The Chief Justice Bart Katureebe has expressed dismay at the approach used by the Commission of Inquiry into land matters to communicate its findings of judicial excesses in catalyzing land distress across the country.
Justice Catherine Bamugemereire, the chairperson of the Commission issued the statement on Friday, October 26, citing wanton abuse of the criminal justice system and connivance between judges and land grabbers.
“The Commission of Inquiry has encountered a rising number of orders, rulings, judgments, and injunctions entered by judicial officers which have led to the eviction of thousands of bibanja holders or the giving away of land protected by gazette as a forest or wetland,” the statement read.
She cited a recent judgment in which Justice Godfrey Namundi ordered that about one square mile that is part of Kajjansi central forest reserve belonged to Eria Mubiru, Vivian Keza and Peninah Busingye Kabingani, simply because they have land titles over the land.
“This ruling was made in spite of the fact that a copy of the Legal Notices gazetting the forest, dated 1932, 1948, 1968 and 1998, were tendered as evidence before the court. The judge declared National Forestry Authority (NFA) trespassers on the “forest reserve” because they had attempted to stop the encroachment,” Bamugemereire said.
She added that the judgment carries the role of degazetting a central forest reserve – which role is the sole preserve of the parliament of Uganda and not the High court of the Judiciary.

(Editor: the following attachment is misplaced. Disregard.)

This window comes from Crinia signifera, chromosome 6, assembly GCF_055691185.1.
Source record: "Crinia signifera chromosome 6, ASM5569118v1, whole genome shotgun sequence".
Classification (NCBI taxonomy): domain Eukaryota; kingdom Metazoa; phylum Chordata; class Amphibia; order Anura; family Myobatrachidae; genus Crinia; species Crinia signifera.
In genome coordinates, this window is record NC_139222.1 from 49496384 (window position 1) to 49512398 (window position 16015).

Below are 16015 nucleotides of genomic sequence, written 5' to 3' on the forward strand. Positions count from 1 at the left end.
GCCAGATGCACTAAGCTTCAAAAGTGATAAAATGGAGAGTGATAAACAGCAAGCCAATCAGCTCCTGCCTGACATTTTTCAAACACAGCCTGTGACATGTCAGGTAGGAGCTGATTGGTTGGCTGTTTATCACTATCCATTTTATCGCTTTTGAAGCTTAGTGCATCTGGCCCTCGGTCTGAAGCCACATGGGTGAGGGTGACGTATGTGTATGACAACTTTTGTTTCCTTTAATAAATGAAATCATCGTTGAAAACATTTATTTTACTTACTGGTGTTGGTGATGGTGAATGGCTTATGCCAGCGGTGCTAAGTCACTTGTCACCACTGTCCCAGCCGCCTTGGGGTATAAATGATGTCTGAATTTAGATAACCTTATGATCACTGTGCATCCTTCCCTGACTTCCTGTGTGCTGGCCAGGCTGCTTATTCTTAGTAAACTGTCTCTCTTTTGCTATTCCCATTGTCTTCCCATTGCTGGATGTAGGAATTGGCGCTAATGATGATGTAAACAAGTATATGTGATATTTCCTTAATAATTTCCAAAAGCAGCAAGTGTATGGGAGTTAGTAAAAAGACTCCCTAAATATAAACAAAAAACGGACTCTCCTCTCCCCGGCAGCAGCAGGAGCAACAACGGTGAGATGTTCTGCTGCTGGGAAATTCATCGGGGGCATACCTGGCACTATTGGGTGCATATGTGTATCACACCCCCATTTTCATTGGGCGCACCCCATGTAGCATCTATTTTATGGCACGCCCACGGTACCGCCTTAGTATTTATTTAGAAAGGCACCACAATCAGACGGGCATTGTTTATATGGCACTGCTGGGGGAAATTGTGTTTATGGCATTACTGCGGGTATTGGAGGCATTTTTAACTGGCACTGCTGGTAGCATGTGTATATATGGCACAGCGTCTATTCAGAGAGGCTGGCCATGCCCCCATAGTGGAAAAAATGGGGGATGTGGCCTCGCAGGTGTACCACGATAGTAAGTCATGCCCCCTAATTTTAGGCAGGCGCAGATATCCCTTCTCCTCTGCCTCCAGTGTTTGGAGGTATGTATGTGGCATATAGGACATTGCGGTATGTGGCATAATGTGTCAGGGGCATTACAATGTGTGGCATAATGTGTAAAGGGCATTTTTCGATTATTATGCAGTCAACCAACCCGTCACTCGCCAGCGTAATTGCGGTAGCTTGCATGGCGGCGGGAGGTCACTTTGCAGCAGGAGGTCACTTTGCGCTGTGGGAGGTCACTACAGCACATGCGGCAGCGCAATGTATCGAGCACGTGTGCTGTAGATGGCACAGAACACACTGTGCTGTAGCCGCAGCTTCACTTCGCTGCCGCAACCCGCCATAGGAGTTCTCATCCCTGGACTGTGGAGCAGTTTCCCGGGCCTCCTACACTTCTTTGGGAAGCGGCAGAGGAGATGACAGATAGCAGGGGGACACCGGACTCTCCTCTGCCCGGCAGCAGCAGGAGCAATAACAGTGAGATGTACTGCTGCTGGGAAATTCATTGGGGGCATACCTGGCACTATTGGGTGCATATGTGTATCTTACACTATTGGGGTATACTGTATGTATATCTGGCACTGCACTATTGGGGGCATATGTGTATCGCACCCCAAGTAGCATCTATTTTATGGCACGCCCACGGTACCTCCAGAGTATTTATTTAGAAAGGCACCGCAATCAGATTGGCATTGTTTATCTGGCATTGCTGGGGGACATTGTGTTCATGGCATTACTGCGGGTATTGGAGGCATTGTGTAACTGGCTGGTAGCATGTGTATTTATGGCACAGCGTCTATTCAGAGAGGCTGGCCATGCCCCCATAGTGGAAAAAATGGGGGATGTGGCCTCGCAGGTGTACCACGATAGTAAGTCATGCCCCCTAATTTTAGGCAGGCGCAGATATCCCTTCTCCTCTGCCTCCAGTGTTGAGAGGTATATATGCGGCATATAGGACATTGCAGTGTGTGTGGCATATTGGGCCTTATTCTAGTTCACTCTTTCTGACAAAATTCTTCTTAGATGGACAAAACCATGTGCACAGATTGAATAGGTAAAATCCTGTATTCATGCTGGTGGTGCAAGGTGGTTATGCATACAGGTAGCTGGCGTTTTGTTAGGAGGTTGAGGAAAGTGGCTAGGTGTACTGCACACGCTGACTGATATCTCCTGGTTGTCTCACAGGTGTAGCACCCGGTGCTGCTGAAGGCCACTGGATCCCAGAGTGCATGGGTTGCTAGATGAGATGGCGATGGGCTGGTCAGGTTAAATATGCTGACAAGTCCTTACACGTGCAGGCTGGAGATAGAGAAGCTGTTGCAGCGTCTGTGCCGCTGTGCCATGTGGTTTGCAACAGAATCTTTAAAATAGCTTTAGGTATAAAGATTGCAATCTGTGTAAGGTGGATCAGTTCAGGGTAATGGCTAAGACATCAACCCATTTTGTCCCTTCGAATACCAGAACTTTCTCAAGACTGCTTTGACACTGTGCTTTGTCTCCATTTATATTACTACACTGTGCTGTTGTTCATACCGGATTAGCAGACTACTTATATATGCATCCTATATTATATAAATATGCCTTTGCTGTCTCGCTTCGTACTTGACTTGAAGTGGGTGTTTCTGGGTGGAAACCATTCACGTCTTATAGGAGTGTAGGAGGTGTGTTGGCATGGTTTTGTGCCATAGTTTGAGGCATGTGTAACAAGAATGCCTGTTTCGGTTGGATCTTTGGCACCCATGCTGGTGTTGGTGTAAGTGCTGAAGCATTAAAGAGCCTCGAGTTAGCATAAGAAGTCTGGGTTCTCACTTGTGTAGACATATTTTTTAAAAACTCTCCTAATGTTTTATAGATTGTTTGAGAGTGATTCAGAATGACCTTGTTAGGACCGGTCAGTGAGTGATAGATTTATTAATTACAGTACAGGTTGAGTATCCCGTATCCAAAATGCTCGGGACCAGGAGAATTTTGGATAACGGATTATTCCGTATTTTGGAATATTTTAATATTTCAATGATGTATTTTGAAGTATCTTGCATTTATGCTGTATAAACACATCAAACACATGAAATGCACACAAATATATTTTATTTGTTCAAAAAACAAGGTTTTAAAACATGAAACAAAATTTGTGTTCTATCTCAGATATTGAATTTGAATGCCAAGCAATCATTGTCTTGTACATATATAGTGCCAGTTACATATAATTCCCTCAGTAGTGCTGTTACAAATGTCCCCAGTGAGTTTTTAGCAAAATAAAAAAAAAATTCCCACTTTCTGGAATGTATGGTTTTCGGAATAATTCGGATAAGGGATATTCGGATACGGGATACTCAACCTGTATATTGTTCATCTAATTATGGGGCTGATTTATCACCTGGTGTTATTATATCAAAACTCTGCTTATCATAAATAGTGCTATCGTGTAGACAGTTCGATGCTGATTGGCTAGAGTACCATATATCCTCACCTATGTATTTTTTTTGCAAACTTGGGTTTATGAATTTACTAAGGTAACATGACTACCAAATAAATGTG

Bamugemereire further noted up to four court orders which have been granted over Namanve forest reserve where titles were issued on an existent forest reserve. This triggered off a stand-off between Uganda People’s Defence Forces (UPDF) and National Forest Authority (NFA) rangers with private security guards deployed.
“In this case, the court directed the commissioner of land registration to create hitherto non-existent plots in the forest reserve. Some judges and high-level government officers have been named in this forest reserve grab,” she said.
The Commission noted that speculators who get insider information on where future projects will be situated, desire titles in areas such as central forest reserves hoping to be paid astronomical compensation arising out the infrastructural project over such areas. The preceding area is one such area bringing a convergence of projects such as the Bukasa port, the Standard Gauge Railway, among others.
However, in a press release issued yesterday, Katureebe raised concern with the mode used by the Commission to communicate matters concerning the Judiciary with the chief justice saying that the Commission’s findings would have been communicated through an interim report to the president, and not a press release.
“The Judiciary, as well as the government, would have studied that report and taken appropriate action, including giving the officers mentioned in there an opportunity to defend themselves. Nonetheless, we will further study the press release and try to work on it appropriately. Any judicial officer found to have acted outside the law will be dealt with accordingly,” said the chief justice.
The Judiciary further says that it takes the issues raised in the Commission statement seriously and would and that they would appreciate if the issues are properly investigated to establish the facts and make appropriate recommendations for a lasting solution.
In the same statement, Principal Judge, Dr Yorokamu Bamwine, says that actions of a few judicial officers should not be used to brand the entire Judiciary a culprit.
“Lately, we are encouraging judicial officers to conduct judicial processes in a more transparent manner so as to enhance public trust and confidence in the Judiciary,” said Bamwine.